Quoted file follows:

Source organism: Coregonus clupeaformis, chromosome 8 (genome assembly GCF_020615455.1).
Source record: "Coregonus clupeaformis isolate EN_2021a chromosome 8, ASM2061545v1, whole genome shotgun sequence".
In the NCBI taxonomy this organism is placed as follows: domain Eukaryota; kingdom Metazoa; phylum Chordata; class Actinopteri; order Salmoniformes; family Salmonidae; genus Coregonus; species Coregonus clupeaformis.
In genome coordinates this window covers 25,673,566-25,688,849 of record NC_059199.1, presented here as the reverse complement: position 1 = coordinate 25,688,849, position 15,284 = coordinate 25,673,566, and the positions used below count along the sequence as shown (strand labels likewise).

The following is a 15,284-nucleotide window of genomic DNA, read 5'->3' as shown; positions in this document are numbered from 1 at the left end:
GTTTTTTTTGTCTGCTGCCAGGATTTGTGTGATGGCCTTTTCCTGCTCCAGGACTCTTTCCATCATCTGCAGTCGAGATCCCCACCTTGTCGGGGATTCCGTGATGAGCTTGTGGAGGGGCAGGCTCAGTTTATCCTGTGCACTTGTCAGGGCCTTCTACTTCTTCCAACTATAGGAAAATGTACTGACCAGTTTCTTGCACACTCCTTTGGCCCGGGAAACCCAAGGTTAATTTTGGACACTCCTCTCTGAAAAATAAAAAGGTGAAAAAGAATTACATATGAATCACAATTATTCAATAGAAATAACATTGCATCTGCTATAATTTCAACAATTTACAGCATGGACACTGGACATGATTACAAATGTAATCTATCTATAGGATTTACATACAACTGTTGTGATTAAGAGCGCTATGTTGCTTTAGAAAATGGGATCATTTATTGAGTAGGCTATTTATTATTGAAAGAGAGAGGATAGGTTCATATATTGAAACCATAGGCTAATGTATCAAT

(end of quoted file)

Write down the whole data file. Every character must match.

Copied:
Source organism: Coregonus clupeaformis, chromosome 8 (genome assembly GCF_020615455.1).
Source record: "Coregonus clupeaformis isolate EN_2021a chromosome 8, ASM2061545v1, whole genome shotgun sequence".
In the NCBI taxonomy this organism is placed as follows: domain Eukaryota; kingdom Metazoa; phylum Chordata; class Actinopteri; order Salmoniformes; family Salmonidae; genus Coregonus; species Coregonus clupeaformis.
In genome coordinates this window covers 25,673,566-25,688,849 of record NC_059199.1, presented here as the reverse complement: position 1 = coordinate 25,688,849, position 15,284 = coordinate 25,673,566, and the positions used below count along the sequence as shown (strand labels likewise).

The following is a 15,284-nucleotide window of genomic DNA, read 5'->3' as shown; positions in this document are numbered from 1 at the left end:
GTTTTTTTTGTCTGCTGCCAGGATTTGTGTGATGGCCTTTTCCTGCTCCAGGACTCTTTCCATCATCTGCAGTCGAGATCCCCACCTTGTCGGGGATTCCGTGATGAGCTTGTGGAGGGGCAGGCTCAGTTTATCCTGTGCACTTGTCAGGGCCTTCTACTTCTTCCAACTATAGGAAAATGTACTGACCAGTTTCTTGCACACTCCTTTGGCCCGGGAAACCCAAGGTTAATTTTGGACACTCCTCTCTGAAAAATAAAAAGGTGAAAAAGAATTACATATGAATCACAATTATTCAATAGAAATAACATTGCATCTGCTATAATTTCAACAATTTACAGCATGGACACTGGACATGATTACAAATGTAATCTATCTATAGGATTTACATACAACTGTTGTGATTAAGAGCGCTATGTTGCTTTAGAAAATGGGATCATTTATTGAGTAGGCTATTTATTATTGAAAGAGAGAGGATAGGTTCATATATTGAAACCATAGGCTAATGTATCAAT